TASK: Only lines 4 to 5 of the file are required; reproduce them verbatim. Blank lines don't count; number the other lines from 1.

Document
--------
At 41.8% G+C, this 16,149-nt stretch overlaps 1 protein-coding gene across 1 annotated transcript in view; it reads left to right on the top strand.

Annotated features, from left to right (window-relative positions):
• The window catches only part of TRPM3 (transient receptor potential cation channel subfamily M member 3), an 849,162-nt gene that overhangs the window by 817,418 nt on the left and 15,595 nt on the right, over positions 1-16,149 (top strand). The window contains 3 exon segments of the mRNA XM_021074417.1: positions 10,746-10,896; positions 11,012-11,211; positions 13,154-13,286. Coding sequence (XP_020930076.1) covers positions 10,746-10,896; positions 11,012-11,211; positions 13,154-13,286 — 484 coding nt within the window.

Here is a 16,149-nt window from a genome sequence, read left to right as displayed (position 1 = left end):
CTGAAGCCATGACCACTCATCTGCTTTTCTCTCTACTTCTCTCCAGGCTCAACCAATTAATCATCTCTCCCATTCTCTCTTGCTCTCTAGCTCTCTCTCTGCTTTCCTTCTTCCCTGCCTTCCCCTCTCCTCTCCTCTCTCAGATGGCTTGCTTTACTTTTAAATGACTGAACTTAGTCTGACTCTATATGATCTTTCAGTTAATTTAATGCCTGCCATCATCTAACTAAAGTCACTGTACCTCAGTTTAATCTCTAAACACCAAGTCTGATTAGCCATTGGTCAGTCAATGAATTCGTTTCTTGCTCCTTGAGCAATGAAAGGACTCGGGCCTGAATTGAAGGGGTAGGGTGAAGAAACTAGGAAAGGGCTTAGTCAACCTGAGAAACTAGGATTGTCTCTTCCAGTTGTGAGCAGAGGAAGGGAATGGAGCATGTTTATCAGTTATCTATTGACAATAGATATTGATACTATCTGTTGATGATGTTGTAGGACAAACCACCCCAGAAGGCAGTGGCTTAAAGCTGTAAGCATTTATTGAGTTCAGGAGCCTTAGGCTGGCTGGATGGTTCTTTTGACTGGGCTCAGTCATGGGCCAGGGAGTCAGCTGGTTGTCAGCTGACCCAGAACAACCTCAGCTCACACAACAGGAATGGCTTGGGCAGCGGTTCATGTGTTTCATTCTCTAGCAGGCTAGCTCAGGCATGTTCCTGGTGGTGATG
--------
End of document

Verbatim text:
Here is a 16,149-nt window from a genome sequence, read left to right as displayed (position 1 = left end):
CTGAAGCCATGACCACTCATCTGCTTTTCTCTCTACTTCTCTCCAGGCTCAACCAATTAATCATCTCTCCCATTCTCTCTTGCTCTCTAGCTCTCTCTCTGCTTTCCTTCTTCCCTGCCTTCCCCTCTCCTCTCCTCTCTCAGATGGCTTGCTTTACTTTTAAATGACTGAACTTAGTCTGACTCTATATGATCTTTCAGTTAATTTAATGCCTGCCATCATCTAACTAAAGTCACTGTACCTCAGTTTAATCTCTAAACACCAAGTCTGATTAGCCATTGGTCAGTCAATGAATTCGTTTCTTGCTCCTTGAGCAATGAAAGGACTCGGGCCTGAATTGAAGGGGTAGGGTGAAGAAACTAGGAAAGGGCTTAGTCAACCTGAGAAACTAGGATTGTCTCTTCCAGTTGTGAGCAGAGGAAGGGAATGGAGCATGTTTATCAGTTATCTATTGACAATAGATATTGATACTATCTGTTGATGATGTTGTAGGACAAACCACCCCAGAAGGCAGTGGCTTAAAGCTGTAAGCATTTATTGAGTTCAGGAGCCTTAGGCTGGCTGGATGGTTCTTTTGACTGGGCTCAGTCATGGGCCAGGGAGTCAGCTGGTTGTCAGCTGACCCAGAACAACCTCAGCTCACACAACAGGAATGGCTTGGGCAGCGGTTCATGTGTTTCATTCTCTAGCAGGCTAGCTCAGGCATGTTCCTGGTGGTGATG